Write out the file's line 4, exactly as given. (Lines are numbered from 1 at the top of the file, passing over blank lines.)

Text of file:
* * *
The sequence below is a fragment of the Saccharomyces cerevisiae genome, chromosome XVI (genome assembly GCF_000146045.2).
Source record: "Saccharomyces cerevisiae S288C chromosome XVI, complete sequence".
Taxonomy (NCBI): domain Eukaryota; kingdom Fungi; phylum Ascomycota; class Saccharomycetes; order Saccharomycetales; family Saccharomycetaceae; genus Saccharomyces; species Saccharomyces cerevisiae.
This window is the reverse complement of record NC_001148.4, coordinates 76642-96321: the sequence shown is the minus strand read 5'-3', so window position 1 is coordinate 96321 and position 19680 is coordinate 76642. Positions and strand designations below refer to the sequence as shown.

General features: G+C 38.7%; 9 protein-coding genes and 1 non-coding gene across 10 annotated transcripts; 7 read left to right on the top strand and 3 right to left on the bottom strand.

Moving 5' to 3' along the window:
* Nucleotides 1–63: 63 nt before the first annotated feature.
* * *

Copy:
This window is the reverse complement of record NC_001148.4, coordinates 76642-96321: the sequence shown is the minus strand read 5'-3', so window position 1 is coordinate 96321 and position 19680 is coordinate 76642. Positions and strand designations below refer to the sequence as shown.